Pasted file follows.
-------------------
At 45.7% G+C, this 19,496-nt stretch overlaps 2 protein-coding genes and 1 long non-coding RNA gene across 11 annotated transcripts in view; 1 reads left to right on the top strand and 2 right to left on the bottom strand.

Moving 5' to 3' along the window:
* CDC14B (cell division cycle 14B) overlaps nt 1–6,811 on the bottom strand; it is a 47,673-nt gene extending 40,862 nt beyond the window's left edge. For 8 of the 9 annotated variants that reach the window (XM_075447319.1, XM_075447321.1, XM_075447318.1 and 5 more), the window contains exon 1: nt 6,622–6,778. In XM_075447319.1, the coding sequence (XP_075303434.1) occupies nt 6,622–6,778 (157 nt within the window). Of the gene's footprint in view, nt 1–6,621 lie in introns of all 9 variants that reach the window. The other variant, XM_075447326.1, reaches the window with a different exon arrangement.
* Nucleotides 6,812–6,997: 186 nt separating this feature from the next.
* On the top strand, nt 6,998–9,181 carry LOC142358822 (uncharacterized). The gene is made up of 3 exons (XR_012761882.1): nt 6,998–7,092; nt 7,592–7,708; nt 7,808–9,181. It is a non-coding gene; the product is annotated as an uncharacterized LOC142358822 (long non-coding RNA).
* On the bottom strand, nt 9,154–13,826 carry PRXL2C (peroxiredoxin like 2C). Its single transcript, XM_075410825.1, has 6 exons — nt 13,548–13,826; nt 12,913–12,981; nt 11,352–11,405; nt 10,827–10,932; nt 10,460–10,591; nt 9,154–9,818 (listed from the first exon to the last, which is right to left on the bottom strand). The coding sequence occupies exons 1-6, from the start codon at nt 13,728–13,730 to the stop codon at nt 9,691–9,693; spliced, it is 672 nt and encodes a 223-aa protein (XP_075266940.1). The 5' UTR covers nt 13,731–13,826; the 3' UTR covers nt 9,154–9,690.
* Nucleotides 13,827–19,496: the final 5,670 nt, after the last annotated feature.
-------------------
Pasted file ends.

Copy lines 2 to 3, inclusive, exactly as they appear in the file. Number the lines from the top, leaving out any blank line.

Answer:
Moving 5' to 3' along the window:
* CDC14B (cell division cycle 14B) overlaps nt 1–6,811 on the bottom strand; it is a 47,673-nt gene extending 40,862 nt beyond the window's left edge. For 8 of the 9 annotated variants that reach the window (XM_075447319.1, XM_075447321.1, XM_075447318.1 and 5 more), the window contains exon 1: nt 6,622–6,778. In XM_075447319.1, the coding sequence (XP_075303434.1) occupies nt 6,622–6,778 (157 nt within the window). Of the gene's footprint in view, nt 1–6,621 lie in introns of all 9 variants that reach the window. The other variant, XM_075447326.1, reaches the window with a different exon arrangement.